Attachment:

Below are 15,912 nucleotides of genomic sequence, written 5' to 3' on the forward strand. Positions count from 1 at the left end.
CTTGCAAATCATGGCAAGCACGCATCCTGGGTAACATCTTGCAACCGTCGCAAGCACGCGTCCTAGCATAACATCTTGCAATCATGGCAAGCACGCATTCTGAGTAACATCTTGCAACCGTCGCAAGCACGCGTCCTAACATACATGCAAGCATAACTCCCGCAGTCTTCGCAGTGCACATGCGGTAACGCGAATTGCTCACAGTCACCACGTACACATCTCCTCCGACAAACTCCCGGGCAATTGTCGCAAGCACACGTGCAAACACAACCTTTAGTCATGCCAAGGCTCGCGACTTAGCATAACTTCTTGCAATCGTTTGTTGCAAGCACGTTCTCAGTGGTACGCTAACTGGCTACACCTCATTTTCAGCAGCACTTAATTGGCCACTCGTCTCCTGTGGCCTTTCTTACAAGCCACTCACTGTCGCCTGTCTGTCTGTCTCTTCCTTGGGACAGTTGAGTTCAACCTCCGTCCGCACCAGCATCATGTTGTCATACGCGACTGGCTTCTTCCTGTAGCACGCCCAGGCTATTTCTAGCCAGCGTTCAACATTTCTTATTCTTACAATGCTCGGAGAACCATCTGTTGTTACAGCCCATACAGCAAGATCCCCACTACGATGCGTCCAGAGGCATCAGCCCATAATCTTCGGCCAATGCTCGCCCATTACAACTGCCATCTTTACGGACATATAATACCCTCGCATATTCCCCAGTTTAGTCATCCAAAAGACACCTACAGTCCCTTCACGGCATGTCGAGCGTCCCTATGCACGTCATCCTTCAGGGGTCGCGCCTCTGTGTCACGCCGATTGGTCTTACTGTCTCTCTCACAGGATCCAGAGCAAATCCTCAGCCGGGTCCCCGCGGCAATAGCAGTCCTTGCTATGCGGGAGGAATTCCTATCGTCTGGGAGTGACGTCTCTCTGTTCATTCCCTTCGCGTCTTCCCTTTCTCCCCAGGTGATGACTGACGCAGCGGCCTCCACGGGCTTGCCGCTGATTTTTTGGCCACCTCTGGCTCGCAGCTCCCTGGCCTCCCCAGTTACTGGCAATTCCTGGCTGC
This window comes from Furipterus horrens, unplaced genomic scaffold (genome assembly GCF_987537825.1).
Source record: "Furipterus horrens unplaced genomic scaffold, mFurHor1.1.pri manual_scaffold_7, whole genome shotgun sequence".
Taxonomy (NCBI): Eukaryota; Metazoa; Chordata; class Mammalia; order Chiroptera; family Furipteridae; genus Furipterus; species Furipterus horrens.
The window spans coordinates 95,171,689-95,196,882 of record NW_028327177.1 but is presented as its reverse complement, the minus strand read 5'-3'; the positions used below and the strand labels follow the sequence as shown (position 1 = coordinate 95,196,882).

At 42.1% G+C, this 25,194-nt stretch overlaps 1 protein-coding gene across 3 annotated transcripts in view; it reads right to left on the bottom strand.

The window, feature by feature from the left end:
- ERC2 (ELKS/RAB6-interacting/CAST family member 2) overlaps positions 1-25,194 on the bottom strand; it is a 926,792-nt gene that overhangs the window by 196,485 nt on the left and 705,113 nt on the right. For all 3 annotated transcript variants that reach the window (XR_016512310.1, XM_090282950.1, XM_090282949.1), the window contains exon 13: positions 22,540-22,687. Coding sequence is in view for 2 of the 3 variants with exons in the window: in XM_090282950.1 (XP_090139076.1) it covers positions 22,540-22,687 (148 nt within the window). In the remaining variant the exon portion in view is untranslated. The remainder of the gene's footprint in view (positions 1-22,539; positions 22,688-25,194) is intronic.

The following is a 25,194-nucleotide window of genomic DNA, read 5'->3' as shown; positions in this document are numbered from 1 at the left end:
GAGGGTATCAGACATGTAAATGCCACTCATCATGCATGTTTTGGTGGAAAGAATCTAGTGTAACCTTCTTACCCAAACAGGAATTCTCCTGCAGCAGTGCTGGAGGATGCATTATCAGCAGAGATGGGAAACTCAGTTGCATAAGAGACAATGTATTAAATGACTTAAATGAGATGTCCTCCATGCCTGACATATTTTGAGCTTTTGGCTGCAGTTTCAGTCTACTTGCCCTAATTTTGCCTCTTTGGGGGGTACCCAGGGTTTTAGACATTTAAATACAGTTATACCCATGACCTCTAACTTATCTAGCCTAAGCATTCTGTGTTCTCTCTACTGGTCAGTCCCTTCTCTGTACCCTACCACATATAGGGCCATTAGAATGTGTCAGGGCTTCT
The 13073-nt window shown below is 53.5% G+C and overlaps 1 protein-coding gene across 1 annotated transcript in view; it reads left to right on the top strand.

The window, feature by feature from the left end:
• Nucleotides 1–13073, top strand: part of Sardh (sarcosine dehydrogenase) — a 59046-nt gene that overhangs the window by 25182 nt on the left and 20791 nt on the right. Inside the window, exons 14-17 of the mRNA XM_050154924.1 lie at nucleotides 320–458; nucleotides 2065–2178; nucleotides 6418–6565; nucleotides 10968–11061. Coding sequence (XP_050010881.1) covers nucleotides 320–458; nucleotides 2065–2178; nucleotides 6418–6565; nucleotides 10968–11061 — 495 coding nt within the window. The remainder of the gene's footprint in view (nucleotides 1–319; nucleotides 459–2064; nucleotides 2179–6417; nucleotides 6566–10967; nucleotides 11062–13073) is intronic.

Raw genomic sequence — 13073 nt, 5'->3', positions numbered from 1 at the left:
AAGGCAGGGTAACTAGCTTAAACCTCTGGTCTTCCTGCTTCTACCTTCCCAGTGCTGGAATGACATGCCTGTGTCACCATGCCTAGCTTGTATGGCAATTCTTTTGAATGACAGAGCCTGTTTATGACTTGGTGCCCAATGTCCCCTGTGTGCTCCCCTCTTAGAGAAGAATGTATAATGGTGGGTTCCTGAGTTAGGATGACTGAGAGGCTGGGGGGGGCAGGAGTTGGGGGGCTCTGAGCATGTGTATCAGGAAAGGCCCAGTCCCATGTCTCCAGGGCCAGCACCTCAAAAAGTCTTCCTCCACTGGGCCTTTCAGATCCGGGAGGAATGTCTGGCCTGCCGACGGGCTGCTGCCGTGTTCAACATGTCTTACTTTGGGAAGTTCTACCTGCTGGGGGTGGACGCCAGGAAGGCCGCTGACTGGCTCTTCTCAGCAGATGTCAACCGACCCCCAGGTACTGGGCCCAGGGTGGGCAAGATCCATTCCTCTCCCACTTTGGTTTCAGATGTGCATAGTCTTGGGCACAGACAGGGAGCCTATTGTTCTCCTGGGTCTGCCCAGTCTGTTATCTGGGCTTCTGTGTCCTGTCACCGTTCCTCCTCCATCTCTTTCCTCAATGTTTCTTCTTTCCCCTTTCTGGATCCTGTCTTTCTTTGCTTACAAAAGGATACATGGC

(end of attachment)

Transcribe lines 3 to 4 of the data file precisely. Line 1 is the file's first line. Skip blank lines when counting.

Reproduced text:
This window comes from Furipterus horrens, unplaced genomic scaffold (genome assembly GCF_987537825.1).
Source record: "Furipterus horrens unplaced genomic scaffold, mFurHor1.1.pri manual_scaffold_7, whole genome shotgun sequence".